For OneWeb and its backers — Indian billionaire Sunil Bharti Mittal whose Bharti Global was OneWeb’s biggest shareholder, the UK government, and Japan’s SoftBank — the rationale for the deal is much clearer. They get a deep-pocketed partner that can help them go to market more effectively.
Given that OneWeb has little revenue, the new company will rely on Eutelsat’s cash generation to finance upgrades to OneWeb’s constellation, which could cost roughly €3 to €4bn in the coming years.
The companies said capital expenditures were expected to be €725mn to €875mn a year from 2023 to 2030, far above the €280mn that Eutelsat spent in 2021. Eutelsat said it would suspend its dividend for two years to finance the buildout, and it remained to be seen what dividend will be when it resumes.
“It is obviously a relief for some shareholders that there are no obligations to fund the future of OneWeb,” said Bharti’s Sunil Bharti Mittal in an interview. “We knew we would come together — it was always just a question of when. To be honest it all happened quicker than we thought.”
Markus Kaussen, an analyst at Swiss asset manager BWM, a top-15 shareholder in Eutelsat, said it was difficult to value OneWeb or gauge the new company’s prospects. “I can’t tell you if [OneWeb] is worth $10bn or $1bn or nothing,” he said. “The fact that so many companies in that sector have gone bankrupt tells you something.”
Kaussen said that Eutelsat ought to have stuck with its minority stake in OneWeb until its prospects became clearer. “I still don’t understand why this deal had to happen now,” he said. “With the acquisition of the stake last year, Eutelsat had a foot in the door. It would have been better to leave OneWeb as an independent business and see if it is viable before acquiring the whole thing.”
One key question for the future of the group will be how the French and UK governments act as shareholders. Each will have one seat on a 15-member board.
The relationship between France and Britain has been strained in recent years by Brexit, so forging a consensus was not a foregone conclusion, said two people involved in the deal.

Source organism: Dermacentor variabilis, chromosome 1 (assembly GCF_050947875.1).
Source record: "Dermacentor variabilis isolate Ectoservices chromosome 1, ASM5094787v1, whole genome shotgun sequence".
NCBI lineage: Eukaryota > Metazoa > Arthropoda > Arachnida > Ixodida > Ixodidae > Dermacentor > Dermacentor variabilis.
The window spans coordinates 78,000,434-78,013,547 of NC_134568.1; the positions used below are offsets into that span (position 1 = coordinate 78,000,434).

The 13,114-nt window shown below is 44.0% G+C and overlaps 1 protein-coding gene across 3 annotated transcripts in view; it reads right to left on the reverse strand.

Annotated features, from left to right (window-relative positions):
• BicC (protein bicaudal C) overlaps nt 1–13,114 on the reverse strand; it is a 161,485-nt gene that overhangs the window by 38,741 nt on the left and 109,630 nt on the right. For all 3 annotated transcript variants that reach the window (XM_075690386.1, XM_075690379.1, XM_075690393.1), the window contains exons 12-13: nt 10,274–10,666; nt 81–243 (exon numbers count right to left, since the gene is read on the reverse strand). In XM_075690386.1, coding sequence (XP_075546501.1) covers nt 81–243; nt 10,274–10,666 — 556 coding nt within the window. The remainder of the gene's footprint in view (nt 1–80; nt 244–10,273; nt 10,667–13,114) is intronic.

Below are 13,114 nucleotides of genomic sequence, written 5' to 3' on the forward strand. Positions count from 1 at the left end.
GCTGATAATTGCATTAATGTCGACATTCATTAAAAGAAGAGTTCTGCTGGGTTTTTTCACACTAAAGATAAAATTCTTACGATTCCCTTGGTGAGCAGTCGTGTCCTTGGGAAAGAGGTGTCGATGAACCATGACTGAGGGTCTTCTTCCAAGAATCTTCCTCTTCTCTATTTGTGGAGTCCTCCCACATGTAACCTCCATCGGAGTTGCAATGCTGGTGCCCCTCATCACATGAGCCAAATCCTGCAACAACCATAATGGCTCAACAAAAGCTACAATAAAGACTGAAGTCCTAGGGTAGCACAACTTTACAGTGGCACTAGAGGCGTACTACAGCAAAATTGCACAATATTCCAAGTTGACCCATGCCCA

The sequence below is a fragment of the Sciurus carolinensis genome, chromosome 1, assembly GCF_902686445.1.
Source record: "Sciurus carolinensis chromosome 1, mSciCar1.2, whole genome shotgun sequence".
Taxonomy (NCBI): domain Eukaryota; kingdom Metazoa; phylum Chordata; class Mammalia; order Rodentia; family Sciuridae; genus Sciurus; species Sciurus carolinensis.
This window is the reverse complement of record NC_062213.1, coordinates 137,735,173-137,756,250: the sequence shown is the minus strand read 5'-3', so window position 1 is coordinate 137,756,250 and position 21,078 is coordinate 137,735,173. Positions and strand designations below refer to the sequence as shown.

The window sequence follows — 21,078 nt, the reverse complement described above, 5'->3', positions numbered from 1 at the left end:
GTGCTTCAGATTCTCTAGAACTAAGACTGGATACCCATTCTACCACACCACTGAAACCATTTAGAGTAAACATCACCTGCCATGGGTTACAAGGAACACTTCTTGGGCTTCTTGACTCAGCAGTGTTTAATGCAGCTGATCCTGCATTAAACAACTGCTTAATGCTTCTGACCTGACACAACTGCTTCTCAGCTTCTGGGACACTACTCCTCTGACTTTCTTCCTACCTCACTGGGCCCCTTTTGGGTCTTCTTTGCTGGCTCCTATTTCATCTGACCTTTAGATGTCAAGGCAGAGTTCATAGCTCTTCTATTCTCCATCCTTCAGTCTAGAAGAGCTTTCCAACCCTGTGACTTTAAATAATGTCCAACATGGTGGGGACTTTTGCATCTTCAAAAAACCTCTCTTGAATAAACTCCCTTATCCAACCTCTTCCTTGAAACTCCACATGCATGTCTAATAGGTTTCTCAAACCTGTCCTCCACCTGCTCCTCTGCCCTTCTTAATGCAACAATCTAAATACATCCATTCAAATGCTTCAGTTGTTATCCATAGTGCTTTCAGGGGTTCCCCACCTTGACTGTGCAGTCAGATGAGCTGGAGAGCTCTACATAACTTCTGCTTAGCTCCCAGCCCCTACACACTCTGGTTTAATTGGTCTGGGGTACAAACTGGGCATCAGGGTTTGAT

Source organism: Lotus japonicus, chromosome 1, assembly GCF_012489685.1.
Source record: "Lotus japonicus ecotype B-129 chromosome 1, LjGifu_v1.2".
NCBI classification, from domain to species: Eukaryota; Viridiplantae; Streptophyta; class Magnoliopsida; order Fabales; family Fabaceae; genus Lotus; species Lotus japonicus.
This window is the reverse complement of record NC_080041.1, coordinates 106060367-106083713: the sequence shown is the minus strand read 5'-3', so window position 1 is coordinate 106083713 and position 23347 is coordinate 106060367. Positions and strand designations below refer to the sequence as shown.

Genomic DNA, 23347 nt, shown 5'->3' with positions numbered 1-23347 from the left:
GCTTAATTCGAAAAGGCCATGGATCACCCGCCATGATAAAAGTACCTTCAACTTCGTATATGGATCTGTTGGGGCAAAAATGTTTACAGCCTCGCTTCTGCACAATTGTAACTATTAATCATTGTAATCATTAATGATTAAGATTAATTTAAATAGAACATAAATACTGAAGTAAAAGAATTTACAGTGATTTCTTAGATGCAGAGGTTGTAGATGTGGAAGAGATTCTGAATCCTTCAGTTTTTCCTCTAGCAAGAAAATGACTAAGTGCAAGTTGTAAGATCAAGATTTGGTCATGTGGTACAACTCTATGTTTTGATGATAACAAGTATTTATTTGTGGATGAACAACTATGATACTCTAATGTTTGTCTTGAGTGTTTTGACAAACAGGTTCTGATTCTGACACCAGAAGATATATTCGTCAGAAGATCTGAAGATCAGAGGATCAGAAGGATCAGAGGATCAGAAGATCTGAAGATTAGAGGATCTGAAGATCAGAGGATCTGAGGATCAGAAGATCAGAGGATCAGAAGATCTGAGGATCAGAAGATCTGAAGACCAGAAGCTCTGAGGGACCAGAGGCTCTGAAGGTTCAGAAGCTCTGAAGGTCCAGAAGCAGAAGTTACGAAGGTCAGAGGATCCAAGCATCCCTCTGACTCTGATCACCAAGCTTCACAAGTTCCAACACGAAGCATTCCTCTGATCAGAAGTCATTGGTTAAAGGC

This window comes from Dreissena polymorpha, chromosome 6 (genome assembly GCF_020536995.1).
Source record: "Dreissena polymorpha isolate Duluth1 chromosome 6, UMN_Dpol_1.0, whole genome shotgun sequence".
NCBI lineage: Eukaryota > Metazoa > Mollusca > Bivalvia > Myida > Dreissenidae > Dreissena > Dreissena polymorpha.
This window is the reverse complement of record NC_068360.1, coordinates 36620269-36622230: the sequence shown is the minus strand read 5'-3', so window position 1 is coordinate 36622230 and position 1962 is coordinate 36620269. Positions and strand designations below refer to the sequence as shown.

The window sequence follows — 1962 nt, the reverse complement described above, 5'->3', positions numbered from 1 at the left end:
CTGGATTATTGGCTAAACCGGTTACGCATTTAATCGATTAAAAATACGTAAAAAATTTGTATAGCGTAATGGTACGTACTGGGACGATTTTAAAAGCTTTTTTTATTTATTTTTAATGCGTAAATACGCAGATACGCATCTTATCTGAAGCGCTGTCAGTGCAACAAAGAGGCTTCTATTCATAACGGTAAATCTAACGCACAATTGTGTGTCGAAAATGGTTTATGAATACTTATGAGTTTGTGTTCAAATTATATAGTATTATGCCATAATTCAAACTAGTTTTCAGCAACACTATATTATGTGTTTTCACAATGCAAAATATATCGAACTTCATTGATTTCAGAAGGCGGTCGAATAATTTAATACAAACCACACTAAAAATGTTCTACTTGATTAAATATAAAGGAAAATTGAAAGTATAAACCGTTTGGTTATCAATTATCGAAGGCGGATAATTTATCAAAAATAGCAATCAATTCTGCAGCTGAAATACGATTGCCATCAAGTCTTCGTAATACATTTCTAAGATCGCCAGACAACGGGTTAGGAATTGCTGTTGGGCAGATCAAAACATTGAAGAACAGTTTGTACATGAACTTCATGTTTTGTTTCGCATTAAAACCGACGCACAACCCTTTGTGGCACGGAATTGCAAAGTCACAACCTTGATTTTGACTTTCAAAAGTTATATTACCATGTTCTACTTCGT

“Lately France and the UK can’t agree on anything. They are fighting over everything from fish to the border, so I was initially sceptical that this could get done,” said one of the people. But savvy negotiations by Eutelsat’s chief executive and Mittal, as well as constructive positions taken by French and British officials led to a breakthrough.
Britain saw the tie-up as a “no brainer” that would help OneWeb finance its development after getting a $500mn government bailout in 2020, said one British official.
Meanwhile the French supported the deal as a way to help Eutelsat become a European champion in a sector it sees as strategic, said a French finance ministry official. That made them willing to accept that the British side would keep its special share in OneWeb, which it gives it a power of veto relating to national security questions.
That British-French harmony may well be tested if the group’s expansion plans go off the rails and it falls further behind in the space race.
“We’ve been pushing Eutelsat to look at the landscape of satellite constellations for years,” said Nicolas Dufourcq, chief executive of Bpifrance, France’s state-backed investment bank, which owns just under 20 per cent of Eutelsat and is heavily involved in financing space technology in France.
But he insisted that despite Bpifrance’s support for the deal, the French government was “not at all” involved in making it happen. “There was zero communication between the two governments until the last moment,” he said, adding that his first communication with British government officials was only last Thursday.
“It’s absolutely not an intragovernmental agreement. It’s a business construction pushed by business people . . . the question of sovereignty has not been pronounced: it happens to be European.”
Additional reporting by Anna Gross and Jim Pickard